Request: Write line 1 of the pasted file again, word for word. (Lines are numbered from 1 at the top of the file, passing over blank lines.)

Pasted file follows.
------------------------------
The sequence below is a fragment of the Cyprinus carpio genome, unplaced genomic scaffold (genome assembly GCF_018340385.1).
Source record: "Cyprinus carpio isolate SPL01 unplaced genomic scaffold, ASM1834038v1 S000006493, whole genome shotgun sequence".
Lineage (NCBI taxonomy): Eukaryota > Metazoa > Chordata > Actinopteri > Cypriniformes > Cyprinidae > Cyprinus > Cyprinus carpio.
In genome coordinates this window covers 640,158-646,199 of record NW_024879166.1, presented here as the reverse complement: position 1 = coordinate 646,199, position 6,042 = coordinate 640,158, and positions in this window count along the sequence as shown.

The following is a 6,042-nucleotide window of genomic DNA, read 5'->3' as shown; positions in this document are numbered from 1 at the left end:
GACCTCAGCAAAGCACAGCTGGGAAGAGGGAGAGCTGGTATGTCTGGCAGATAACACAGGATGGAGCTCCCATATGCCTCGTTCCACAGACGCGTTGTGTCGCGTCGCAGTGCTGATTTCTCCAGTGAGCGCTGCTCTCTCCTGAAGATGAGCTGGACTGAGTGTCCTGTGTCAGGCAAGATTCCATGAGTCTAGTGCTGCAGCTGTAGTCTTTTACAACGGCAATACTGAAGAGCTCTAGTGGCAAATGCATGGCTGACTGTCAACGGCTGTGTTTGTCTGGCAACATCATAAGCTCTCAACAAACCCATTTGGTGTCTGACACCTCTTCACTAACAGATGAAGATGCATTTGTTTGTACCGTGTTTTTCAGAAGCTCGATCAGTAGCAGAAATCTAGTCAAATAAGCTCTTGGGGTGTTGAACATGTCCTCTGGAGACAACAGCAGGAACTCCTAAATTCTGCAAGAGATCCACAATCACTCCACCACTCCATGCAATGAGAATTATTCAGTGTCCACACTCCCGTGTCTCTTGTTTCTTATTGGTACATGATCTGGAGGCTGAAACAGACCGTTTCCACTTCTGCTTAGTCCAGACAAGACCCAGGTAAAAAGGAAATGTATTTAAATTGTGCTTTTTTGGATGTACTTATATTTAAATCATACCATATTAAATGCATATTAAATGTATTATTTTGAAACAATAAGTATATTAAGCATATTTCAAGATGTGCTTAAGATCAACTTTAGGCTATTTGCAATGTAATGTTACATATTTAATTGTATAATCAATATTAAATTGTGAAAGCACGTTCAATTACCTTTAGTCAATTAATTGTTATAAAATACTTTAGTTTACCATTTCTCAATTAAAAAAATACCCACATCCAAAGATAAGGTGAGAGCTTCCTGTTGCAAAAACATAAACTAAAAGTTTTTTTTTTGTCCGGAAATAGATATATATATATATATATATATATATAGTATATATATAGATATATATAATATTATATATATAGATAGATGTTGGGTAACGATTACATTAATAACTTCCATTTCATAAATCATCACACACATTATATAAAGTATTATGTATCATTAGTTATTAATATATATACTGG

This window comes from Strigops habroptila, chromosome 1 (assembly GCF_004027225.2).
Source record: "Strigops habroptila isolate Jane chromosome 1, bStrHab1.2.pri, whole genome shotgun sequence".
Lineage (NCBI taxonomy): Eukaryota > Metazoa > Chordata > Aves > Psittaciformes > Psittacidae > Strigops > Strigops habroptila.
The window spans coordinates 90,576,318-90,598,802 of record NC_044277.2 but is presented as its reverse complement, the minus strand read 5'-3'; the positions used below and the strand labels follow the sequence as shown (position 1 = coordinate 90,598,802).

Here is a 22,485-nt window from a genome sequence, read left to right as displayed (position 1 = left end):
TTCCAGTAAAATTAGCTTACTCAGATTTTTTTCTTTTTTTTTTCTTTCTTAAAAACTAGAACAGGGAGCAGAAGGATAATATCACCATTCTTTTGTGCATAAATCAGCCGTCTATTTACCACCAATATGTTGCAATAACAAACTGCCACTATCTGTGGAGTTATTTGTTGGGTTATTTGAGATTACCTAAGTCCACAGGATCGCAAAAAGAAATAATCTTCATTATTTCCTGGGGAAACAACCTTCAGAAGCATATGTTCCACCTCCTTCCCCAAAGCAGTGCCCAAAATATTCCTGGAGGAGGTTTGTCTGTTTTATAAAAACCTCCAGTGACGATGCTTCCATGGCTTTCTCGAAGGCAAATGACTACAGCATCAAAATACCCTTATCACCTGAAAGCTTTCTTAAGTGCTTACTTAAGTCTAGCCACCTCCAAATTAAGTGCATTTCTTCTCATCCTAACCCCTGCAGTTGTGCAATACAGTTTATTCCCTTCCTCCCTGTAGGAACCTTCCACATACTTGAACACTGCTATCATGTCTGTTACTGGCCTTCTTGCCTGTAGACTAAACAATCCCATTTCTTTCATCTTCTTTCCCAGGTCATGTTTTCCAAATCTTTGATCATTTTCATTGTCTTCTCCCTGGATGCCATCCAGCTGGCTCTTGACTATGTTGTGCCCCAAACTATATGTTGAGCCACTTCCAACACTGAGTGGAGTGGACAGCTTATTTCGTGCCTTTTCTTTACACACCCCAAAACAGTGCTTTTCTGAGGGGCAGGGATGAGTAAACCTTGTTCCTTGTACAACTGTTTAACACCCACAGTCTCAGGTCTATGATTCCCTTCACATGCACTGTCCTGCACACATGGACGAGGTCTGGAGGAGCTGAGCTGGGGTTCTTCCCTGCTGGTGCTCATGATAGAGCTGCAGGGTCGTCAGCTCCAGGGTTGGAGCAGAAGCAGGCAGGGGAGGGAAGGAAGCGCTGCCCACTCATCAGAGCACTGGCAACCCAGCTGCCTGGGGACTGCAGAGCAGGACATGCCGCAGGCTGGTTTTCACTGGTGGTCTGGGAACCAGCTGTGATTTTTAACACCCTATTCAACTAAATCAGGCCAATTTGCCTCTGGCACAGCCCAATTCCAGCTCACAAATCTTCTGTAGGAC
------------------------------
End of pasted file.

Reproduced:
The sequence below is a fragment of the Cyprinus carpio genome, unplaced genomic scaffold (genome assembly GCF_018340385.1).